Traffic in Mexico City is quite a challenge. Make the wrong move and you can be stranded in the middle of six streams of stationary vehicles, gazing enviously as an ancient man with a walking stick speeds past you on the distant pavement. Choose your time and direction wisely, and grand arterial routes like Paseo de la Reforma can sweep you across the checkerboard of city blocks in a few minutes. It only takes one turn, however, to reach narrow avenues dotted with trees and quirky little plazas. Hotel Carlota sits within the area of Mexico City known as Cuauhtémoc, just off the Paseo de la Reforma, east of the rambling Chapultepec Park, in a network of roads named for the famous rivers of the world.
From the street, the Hotel Carlota hides its unique design behind a glass façade, the same glass which fronts its restaurant and the achingly hip boutique, Taxonomia, that forms part of the hotel’s ground floor (selling designer clothes and homeware). The restaurant, led by Chef Joaquin Cardoso, features modern Mexican cuisine, with focus on healthy, seasonal produce that is sustainably sourced. Once you step inside the hotel, the architectural concept becomes more of a feature; the concrete jungle encroaches, the sturdy wooden furniture might have been washed, like driftwood, onto the concrete patio. Swimming pools are rare in the city centre, so the sparkling blue of Carlota’s glass-walled pool catches the eye, although you might feel a bit self-conscious taking a dip right in front of the bar, while the assembled evening crowd of design professionals cast their appraising eye over your sleek, contemporary lines…Design is, without a doubt, the main feature of this hotel, but our room unfortunately proved to have suffered from the prioritisation of style over substance. If you’re into the Modernist school, Hotel Carlota has everything you might want, with concrete bed, wooden furniture and the occasional pipe or splash of lurid soft furnishing. The first room we were shown was quite small and we immediately had some design-related issues with a display cabinet full of local sweets (the heavy glass and iron lid was not self-supporting and hit me on the head as I was looking into it) and the shower (the iron wheel which turned the water on came off in Charlotte’s hand). Staff members were quick to respond to the shower complaint, but the wheel was merely replaced and the problem was very likely to recur.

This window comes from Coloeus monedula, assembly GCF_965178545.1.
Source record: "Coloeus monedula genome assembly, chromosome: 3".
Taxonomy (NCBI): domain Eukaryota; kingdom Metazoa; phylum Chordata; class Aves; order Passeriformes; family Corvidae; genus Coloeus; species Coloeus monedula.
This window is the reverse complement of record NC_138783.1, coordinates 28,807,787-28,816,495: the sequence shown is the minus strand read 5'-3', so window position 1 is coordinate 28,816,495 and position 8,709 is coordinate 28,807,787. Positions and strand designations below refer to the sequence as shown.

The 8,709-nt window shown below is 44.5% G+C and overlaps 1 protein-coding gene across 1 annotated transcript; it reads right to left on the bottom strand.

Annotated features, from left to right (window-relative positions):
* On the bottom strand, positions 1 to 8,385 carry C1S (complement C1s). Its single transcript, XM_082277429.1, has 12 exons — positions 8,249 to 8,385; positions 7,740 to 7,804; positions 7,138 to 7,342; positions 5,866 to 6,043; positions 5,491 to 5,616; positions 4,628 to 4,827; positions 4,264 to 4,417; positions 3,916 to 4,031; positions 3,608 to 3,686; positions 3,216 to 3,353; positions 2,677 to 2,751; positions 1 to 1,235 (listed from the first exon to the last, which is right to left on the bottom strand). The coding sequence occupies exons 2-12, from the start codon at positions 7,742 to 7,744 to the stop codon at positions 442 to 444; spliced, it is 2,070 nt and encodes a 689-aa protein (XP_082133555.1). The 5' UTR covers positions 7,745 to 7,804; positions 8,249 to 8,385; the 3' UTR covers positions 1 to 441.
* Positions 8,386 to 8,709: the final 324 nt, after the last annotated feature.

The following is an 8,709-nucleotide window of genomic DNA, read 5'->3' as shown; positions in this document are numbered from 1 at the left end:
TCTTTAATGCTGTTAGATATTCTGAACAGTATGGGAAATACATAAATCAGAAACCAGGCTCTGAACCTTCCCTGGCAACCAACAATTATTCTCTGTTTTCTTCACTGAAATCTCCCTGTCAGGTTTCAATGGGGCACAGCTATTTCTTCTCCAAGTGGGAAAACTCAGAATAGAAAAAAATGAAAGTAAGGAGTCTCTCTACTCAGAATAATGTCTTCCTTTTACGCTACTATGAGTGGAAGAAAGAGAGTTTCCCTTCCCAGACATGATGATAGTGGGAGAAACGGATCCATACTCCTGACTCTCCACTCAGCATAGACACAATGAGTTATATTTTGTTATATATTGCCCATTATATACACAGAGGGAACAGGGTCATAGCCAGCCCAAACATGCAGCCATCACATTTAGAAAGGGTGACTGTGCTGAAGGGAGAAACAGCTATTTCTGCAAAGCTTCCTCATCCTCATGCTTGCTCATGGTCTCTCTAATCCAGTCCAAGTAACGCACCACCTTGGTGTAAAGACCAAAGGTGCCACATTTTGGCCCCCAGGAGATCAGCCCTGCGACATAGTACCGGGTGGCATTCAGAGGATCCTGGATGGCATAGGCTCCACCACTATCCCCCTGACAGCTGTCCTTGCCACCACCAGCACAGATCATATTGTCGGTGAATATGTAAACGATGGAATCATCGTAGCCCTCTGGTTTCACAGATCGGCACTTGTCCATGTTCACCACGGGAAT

Fortunately, when we demanded a new room, things began to look up. Further along the concrete latticed interior balcony we were shown to a much larger room with a tiny, steep, iron staircase which led up to a roof terrace completely surrounded by high concrete walls. The only part of the Mexico City skyline visible was the looming MAPFRE tower, glowing redly against the sky. In these much more spacious and functional surroundings, we made ourselves very comfortable and were able to enjoy the quirks of the concrete sink with industrial iron taps, the clinically stark but functional bathroom and the snug bed. The highlight was definitely the room’s terrace, where we were able to enjoy a few glasses of wine in the balmy evening.If you’re in this area of town, it’s a good base from which to walk the 25 minutes that will take you to the Arena Mexico (near the Cuauhtémoc Metro Station) where the famous Lucha Libre takes place. For those who don’t know, the Lucha Libre (‘free fight’) is a Mexican institution, like professional wrestling in the USA but with more athleticism, more laughs and more delightful chaos! Tickets are cheap and the location is a bit of a dive, but the spectacle more than makes up for this. Even the most timid tourists will soon find themselves picking a side and screaming support – or bellowing at a well-deserved defeat.
Hotel Carlota is an excellent base from which to explore the very heart of Mexico City and the design features are a strong statement about the way Mexico fuses robust industrial structures with elegant artistic statements. It might not be a place for those looking for all the amenities of a luxury hotel, but Hotel Carlota will certainly appeal to those whose interest is architectural innovation, who want to be right in the centre of this vibrant and exciting destination and who want to see a different side of Mexico City’s diverse character.
Rio Amazonas 73